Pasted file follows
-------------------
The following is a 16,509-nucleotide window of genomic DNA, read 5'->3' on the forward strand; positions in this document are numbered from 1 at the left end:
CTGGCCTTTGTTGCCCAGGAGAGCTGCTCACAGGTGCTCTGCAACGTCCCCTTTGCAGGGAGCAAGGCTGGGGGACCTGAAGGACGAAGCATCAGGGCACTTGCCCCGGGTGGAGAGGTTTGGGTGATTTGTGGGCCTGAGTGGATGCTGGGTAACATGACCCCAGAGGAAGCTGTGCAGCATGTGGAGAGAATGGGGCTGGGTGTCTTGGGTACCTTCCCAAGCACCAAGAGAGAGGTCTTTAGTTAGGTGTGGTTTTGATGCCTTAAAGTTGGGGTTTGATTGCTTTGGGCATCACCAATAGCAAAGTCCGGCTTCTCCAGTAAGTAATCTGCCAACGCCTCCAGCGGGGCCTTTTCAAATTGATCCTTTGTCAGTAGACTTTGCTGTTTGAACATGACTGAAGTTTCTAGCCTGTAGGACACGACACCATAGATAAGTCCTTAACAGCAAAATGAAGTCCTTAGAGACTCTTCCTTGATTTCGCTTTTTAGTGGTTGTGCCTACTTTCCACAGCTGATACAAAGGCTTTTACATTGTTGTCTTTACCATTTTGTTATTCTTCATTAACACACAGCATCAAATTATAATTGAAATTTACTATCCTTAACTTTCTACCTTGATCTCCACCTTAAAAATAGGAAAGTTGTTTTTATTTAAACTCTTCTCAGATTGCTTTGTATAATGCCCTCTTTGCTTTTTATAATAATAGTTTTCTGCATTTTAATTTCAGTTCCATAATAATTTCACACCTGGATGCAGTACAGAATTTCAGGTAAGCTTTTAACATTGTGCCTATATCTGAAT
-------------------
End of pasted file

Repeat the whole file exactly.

The following is a 16,509-nucleotide window of genomic DNA, read 5'->3' on the forward strand; positions in this document are numbered from 1 at the left end:
CTGGCCTTTGTTGCCCAGGAGAGCTGCTCACAGGTGCTCTGCAACGTCCCCTTTGCAGGGAGCAAGGCTGGGGGACCTGAAGGACGAAGCATCAGGGCACTTGCCCCGGGTGGAGAGGTTTGGGTGATTTGTGGGCCTGAGTGGATGCTGGGTAACATGACCCCAGAGGAAGCTGTGCAGCATGTGGAGAGAATGGGGCTGGGTGTCTTGGGTACCTTCCCAAGCACCAAGAGAGAGGTCTTTAGTTAGGTGTGGTTTTGATGCCTTAAAGTTGGGGTTTGATTGCTTTGGGCATCACCAATAGCAAAGTCCGGCTTCTCCAGTAAGTAATCTGCCAACGCCTCCAGCGGGGCCTTTTCAAATTGATCCTTTGTCAGTAGACTTTGCTGTTTGAACATGACTGAAGTTTCTAGCCTGTAGGACACGACACCATAGATAAGTCCTTAACAGCAAAATGAAGTCCTTAGAGACTCTTCCTTGATTTCGCTTTTTAGTGGTTGTGCCTACTTTCCACAGCTGATACAAAGGCTTTTACATTGTTGTCTTTACCATTTTGTTATTCTTCATTAACACACAGCATCAAATTATAATTGAAATTTACTATCCTTAACTTTCTACCTTGATCTCCACCTTAAAAATAGGAAAGTTGTTTTTATTTAAACTCTTCTCAGATTGCTTTGTATAATGCCCTCTTTGCTTTTTATAATAATAGTTTTCTGCATTTTAATTTCAGTTCCATAATAATTTCACACCTGGATGCAGTACAGAATTTCAGGTAAGCTTTTAACATTGTGCCTATATCTGAAT